The Investigation

Once the petition is filed with the court, the case will be put on the court calendar for a hearing. The court will assign a court investigator to the case. The court investigator is responsible for verifying the information in the petition. The court investigator will do this by speaking to Carrie, her neighbor, her son and anyone else named in the petition. After gathering all this information, the court investigator will file a report with the court and make a recommendation to the court on whether Carrie needs a conservator.

The court will also assign an attorney to represent Carrie. Our legal system wants to insure that Carrie has a voice during these proceedings. This attorney, likely a complete stranger to Carrie, has the job of protecting Carrie's rights and getting her side of the story. The attorney will explain the court process to Carrie and what will happen if a conservator is appointed to take care of her. Carrie's attorney is also there to let the court know how Carrie feels. She can object to her son being appointed as her conservator. She can even request a particular person for the job of conservator. The attorney must also tell the court if Carrie objects to the conservatorship. The attorney will speak with Carrie's family members and neighbors to get a better understanding of Carrie's situation. After reviewing all the available information, the attorney will make a recommendation to the court on whether the conservatorship is needed and who should be the conservator.

This process can take anywhere from 45 to 60 days. In extreme situations where someone's health or safety is in danger, the court can appoint a temporary conservator to make decisions right away. The temporary conservator can be appointed in as little as three or four days in cases where the need is urgent.

The Hearing

On the day of the hearing, Carrie's attorney will be present, along with Carrie's son, his attorney (if he has one), other interested family members or friends, and perhaps Carrie herself. At the hearing, the judge will ask everyone for additional information they would like to add. The judge may also ask questions about the information contained in the petition, the court investigator's report or the attorney's recommendation. The judge will either grant or deny the petition or schedule the case for a future hearing date to consider any new information. If the judge grants the petition, Carrie's son will have access to all of Carrie's bank accounts, authority to manage her investments, and with the court's permission sell her home or choose where she will live. Carrie will be dependent upon her son to make all of her daily living and financial decisions.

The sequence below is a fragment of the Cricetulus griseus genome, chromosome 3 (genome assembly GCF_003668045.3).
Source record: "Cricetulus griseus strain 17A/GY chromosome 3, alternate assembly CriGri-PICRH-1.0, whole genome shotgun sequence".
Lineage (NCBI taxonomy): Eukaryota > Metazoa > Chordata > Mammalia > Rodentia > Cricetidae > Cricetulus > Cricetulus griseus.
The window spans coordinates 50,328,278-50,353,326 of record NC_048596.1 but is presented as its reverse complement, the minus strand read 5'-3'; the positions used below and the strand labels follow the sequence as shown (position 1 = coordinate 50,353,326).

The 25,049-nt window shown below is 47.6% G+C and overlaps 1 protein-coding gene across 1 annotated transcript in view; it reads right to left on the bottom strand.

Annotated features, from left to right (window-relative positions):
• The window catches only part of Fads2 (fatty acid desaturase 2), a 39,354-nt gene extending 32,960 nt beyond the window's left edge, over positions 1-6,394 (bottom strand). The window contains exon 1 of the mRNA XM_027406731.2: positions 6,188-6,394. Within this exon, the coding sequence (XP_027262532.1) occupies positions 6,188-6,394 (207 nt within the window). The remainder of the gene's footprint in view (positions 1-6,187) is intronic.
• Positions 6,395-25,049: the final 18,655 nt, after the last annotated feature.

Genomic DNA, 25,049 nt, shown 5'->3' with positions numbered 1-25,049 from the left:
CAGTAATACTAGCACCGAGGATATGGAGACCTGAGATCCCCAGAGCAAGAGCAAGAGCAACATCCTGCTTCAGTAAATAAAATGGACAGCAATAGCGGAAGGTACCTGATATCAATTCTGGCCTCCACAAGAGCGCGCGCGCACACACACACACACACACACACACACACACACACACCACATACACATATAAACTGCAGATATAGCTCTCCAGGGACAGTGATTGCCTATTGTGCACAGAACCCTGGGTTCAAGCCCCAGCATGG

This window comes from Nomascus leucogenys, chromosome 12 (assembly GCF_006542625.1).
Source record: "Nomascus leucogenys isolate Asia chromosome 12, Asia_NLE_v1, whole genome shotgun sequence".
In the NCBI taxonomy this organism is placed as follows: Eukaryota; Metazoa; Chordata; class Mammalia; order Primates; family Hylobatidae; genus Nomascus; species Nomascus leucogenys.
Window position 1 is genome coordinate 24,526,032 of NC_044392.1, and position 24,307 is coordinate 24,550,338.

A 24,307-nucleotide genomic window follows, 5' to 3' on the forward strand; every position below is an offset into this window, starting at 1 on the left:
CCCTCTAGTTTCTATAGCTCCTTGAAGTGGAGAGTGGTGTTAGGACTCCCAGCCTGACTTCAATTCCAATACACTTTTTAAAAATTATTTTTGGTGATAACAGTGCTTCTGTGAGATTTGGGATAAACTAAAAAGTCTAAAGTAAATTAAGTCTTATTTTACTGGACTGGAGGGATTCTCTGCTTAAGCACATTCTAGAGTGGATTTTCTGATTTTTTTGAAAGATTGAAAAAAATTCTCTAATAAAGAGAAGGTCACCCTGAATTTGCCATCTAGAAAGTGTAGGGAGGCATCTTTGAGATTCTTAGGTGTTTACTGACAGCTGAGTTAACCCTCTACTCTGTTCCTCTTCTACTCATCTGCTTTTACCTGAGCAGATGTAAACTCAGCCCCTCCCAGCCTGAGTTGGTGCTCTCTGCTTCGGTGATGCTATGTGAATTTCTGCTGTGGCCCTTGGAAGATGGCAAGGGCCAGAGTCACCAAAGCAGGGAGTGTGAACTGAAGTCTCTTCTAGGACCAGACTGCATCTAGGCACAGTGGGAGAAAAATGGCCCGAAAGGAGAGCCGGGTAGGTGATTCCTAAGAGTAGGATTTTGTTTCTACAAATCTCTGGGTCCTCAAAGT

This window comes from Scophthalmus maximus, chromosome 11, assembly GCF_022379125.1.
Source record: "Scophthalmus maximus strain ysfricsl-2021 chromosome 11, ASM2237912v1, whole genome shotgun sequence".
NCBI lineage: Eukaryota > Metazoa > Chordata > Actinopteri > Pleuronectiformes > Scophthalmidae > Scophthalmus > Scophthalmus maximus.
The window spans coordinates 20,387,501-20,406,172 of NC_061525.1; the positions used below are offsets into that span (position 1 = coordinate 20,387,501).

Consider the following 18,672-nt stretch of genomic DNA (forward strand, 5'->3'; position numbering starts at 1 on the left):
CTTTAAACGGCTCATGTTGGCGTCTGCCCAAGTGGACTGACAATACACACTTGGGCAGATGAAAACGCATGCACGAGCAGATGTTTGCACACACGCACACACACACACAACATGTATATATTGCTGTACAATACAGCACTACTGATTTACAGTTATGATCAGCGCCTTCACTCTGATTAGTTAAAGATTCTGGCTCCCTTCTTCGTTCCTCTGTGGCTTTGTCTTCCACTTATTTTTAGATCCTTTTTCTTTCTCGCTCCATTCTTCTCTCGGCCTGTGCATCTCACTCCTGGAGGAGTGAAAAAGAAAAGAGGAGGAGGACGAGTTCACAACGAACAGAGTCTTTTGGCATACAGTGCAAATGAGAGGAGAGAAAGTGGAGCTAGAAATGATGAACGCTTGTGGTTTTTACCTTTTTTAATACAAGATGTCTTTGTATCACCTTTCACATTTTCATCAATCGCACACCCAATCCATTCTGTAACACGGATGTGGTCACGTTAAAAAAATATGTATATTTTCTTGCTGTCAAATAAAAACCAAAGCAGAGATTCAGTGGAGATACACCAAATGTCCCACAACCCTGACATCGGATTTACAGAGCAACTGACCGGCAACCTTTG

It can be costly to go through the court process of appointing a conservator. For starters, the fee for filing the petition is $435. At the time the petition is filed, the court will also request $800 to pay for the cost of the court investigator. The attorney appointed to represent Carrie must also be paid. The average rate for attorneys in California is $300 an hour. If it takes an estimated ten hours for the attorney to represent Carrie before and at the hearing, the attorney will be owed $3,000. Adding all these figures, the estimated cost for a conservatorship proceeding will be a minimum of $4,235. Once the hearing is over, the attorney must file a petition for payment of her fees. The cost of filing this petition is also $435. All of these costs will be paid from Carrie's bank accounts.

But Carrie may not be the only one to pay here. If Carrie's daughter believes that a conservatorship is not needed or that her brother is not the best person to take care of Carrie, she must file an objection with the court. And like the other filing fees, the cost for filing an objection is $435.